UK government tightening restrictions on the export of quantum computers

H Hannan

UK government tightening restrictions on the export of quantum computers
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The UK government is tightening restrictions on the export of quantum computers due to concerns about their potential militarization by foreign powers. Starting this month, exporters will need a special license to sell high-performance quantum computers.

Quantum technology has been added to the “dual use” items list, as countries like China and Russia invest heavily in this field, fueling global competition. Quantum computers can potentially outperform conventional supercomputers in areas such as chemical development and breaking secure communications.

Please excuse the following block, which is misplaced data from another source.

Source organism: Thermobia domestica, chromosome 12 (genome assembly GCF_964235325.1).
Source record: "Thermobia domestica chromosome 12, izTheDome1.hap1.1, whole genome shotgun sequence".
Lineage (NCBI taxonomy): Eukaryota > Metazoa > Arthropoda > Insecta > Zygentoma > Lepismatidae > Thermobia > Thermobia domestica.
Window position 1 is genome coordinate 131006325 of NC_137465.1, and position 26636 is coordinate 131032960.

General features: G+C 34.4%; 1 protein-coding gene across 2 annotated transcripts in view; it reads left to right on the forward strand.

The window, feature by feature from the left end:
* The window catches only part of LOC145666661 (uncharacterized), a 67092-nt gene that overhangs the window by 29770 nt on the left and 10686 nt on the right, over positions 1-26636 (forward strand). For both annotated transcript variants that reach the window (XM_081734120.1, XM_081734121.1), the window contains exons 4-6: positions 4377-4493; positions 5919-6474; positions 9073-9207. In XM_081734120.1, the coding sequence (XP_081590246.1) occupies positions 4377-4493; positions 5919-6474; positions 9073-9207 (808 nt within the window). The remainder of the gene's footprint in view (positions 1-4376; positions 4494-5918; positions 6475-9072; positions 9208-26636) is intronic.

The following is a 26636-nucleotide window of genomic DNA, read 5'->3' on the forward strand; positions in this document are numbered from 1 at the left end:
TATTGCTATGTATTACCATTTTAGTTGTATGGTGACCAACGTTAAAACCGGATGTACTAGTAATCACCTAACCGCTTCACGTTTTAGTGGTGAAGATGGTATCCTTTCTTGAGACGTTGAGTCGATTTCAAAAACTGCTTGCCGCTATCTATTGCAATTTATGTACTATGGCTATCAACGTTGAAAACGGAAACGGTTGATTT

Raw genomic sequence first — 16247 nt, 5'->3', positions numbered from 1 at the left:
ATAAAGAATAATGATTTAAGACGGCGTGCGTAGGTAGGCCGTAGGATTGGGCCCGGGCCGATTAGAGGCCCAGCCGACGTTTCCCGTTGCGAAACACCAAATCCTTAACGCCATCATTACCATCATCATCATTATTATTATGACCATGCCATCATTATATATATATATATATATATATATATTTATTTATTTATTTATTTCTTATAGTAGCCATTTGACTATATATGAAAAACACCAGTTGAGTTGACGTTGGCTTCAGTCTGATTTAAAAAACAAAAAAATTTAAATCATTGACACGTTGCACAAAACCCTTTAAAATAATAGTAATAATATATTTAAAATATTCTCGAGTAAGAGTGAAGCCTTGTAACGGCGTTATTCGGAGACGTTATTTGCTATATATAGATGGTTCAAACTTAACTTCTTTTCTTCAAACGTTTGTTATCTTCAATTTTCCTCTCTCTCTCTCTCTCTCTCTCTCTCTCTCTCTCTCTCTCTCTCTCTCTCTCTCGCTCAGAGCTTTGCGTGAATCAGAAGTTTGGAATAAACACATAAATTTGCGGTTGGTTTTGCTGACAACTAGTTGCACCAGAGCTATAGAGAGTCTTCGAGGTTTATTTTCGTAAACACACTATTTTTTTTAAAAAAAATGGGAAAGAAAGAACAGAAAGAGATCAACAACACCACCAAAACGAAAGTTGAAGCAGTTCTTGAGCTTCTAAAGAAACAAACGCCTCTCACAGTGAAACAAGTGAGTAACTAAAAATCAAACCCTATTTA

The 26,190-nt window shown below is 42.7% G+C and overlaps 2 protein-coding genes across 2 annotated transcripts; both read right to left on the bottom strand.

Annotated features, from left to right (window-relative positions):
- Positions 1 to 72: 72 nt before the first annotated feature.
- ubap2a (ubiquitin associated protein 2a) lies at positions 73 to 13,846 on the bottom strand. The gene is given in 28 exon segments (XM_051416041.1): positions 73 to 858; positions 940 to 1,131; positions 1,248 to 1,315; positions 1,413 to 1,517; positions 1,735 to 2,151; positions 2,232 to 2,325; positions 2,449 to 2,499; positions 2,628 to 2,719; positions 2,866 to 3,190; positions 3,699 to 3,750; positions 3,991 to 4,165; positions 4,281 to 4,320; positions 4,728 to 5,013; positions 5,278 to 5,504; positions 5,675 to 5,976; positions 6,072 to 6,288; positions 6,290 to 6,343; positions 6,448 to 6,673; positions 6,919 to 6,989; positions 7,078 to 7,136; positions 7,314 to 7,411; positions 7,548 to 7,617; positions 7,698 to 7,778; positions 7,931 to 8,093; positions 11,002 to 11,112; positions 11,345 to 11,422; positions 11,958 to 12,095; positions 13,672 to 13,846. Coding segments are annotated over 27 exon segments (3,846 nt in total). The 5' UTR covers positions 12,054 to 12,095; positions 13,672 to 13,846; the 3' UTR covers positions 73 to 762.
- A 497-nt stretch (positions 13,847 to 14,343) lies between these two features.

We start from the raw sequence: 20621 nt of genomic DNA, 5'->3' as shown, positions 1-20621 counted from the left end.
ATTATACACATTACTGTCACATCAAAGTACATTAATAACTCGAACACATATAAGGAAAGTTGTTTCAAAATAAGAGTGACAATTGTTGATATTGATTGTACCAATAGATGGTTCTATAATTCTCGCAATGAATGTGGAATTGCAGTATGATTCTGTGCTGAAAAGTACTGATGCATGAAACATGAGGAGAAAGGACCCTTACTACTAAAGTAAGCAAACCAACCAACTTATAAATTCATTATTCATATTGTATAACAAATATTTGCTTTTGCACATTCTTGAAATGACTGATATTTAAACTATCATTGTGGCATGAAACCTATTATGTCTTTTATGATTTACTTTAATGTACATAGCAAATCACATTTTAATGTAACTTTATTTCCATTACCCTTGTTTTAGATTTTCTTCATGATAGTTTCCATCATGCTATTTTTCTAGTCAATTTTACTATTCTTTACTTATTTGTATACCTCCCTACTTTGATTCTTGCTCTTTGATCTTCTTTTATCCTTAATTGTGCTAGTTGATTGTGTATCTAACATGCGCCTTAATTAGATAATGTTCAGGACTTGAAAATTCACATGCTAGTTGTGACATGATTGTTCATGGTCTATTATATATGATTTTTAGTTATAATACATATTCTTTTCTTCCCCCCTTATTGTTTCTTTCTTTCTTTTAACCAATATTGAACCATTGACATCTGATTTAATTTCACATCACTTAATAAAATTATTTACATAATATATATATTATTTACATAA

The UK’s national quantum computer strategy highlighted the importance of this technology for defence and security. The Department for Business and Trade has amended its export regulations to include quantum computers with more than 34 “qubits” – a measure of their sophistication.

Companies like Google and IBM have developed advanced quantum computers, while others aim to build even more powerful machines. However, there are concerns about their potential to crack encrypted communications.

The new restrictions cover semiconductors that function at extremely low temperatures and their cooling systems. These changes are part of a broader update to export rules agreed upon by Western allies.

Industry experts have voiced concerns about the impact of additional export controls on British companies and their ability to attract foreign investment. Legal experts point out that the UK’s leading position in these technologies has led to increased scrutiny and compliance burdens for businesses involved in their development and production.

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